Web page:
[extropy-chat] War Is Easy To Explain - Peace is Not
lcorbin at rawbw.com
Wed Mar 14 05:16:59 UTC 2007
Gordon (gts) writes
> On Mon, 12 Mar 2007 22:43:38 -0400, Lee Corbin <lcorbin at rawbw.com> wrote:
>> If you want to explain something, explain why
>> 4. why there has been a uniform decrease of warfare per
>> living human being during the course of history
> A possible contributing factor is the difference between the growth of the
> human population and the growth in the number of nation-states capable of
> waging the kinds of wars about which have any statistics.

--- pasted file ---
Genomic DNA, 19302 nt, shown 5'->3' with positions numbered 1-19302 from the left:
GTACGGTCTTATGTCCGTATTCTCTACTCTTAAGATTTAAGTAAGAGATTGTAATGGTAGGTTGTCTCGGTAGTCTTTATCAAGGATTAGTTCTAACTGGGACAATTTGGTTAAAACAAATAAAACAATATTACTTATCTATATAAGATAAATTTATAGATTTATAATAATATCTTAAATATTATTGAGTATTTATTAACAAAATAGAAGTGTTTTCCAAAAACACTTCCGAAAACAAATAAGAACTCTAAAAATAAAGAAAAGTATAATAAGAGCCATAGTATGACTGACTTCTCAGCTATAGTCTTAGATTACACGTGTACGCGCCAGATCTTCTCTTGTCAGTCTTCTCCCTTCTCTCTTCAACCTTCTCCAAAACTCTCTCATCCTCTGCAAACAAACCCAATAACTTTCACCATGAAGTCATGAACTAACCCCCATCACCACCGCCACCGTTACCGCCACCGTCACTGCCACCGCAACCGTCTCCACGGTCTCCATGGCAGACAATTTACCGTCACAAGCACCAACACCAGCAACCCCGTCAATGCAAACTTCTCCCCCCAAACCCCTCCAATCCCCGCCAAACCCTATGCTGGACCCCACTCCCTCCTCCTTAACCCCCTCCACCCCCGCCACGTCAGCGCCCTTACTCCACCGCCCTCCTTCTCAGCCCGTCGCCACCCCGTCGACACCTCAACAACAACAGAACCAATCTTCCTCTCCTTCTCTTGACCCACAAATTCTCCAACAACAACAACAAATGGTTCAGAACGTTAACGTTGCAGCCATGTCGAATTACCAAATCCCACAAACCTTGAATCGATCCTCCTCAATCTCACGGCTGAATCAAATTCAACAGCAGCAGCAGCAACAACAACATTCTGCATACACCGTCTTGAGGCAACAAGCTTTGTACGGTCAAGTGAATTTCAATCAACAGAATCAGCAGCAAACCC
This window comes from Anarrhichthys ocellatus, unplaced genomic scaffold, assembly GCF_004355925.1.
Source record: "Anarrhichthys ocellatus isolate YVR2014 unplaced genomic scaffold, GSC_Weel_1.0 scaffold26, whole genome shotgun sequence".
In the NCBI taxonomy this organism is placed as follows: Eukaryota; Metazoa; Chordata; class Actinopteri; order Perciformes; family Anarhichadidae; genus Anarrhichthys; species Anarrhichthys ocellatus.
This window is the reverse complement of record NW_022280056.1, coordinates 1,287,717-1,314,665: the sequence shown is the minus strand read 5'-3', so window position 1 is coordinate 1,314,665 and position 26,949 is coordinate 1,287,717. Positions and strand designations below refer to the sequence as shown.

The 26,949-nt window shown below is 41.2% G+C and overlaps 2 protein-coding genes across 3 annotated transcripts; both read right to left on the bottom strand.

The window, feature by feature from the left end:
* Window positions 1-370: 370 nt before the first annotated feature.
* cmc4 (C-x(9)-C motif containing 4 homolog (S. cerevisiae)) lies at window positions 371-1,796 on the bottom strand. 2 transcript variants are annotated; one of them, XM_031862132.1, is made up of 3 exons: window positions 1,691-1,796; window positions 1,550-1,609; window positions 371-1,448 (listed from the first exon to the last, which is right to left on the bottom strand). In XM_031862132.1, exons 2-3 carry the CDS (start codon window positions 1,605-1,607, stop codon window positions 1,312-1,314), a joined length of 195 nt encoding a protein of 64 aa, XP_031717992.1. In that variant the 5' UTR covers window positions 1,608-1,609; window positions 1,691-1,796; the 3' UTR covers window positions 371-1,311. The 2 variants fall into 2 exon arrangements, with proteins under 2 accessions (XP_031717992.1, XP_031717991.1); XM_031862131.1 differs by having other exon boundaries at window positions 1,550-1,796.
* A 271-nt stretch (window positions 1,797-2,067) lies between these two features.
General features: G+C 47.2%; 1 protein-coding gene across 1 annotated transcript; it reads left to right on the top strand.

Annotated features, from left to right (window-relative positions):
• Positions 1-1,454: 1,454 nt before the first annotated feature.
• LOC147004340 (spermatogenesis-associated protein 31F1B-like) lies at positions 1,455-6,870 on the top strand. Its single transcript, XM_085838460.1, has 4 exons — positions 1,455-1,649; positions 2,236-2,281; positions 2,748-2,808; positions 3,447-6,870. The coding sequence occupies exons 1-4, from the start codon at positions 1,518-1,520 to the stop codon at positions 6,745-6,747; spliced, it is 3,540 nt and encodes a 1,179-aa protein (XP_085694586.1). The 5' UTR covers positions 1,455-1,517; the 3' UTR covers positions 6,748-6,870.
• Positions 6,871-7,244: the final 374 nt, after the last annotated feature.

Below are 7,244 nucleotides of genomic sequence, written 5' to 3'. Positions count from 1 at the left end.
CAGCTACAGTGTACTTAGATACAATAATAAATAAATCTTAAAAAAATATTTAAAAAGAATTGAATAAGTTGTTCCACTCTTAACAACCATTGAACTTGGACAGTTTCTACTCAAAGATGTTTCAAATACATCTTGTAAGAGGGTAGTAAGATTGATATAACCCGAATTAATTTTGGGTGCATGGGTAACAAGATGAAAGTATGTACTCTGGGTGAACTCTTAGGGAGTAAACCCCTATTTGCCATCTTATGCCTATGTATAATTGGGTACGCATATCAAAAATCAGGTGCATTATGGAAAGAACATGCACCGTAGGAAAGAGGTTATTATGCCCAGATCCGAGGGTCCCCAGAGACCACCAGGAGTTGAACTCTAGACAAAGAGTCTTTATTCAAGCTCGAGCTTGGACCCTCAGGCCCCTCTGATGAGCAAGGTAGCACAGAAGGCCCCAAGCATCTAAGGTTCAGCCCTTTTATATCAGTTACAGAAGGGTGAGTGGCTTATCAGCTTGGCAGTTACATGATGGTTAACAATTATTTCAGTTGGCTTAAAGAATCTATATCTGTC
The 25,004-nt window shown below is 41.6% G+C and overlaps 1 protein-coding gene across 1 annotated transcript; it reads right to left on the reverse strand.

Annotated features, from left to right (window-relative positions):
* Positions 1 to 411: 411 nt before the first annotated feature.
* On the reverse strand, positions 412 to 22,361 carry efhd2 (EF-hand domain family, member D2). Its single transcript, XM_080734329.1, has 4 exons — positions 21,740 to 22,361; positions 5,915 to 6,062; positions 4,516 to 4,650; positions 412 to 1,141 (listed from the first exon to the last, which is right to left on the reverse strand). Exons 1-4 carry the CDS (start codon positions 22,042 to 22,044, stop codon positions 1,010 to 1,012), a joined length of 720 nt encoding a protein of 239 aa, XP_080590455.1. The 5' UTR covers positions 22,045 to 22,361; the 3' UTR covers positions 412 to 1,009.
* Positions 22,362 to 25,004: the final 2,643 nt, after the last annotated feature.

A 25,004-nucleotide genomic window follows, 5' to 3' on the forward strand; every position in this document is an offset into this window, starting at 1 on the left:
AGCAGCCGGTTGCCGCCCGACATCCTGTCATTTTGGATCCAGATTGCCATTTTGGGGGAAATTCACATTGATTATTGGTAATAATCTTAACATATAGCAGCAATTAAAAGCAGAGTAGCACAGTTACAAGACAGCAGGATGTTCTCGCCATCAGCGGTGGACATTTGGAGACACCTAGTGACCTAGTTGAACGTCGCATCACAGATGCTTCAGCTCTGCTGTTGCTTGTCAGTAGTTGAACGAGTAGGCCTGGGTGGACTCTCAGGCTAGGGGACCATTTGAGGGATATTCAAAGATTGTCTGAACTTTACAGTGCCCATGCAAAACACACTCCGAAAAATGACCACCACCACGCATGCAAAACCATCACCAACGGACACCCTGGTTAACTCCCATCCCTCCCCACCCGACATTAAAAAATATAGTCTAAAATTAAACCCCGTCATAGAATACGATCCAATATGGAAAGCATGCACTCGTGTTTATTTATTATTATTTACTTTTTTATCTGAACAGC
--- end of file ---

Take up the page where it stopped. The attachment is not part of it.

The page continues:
I doubt it. The trend is just too unmistakeable. If you were to just
look at the wars between France and England over 500 years alone,
the advance of peace is relentless.
Whereas you can scarcely pick up a history book on pre-literate peoples
without accounts of almost constant warring, or at least preparation for
war. The history of Central Asia, to take another example, is one long
string of peoples violently displacing other peoples.
The Maya provide another shocking account. The book "Maya Kings
and Queens" seems often to be little more than a thousand year account
of one war right on top of another. It's systematic. It's darwinian.
My own idea is that wars began to decrease among civilized peoples
when they become too costly in dollars and cents. It used to make
economic sense to go plundering (e.g. Goth and Vandal style), but
over time wealth has become concentrated in less stealable forms.
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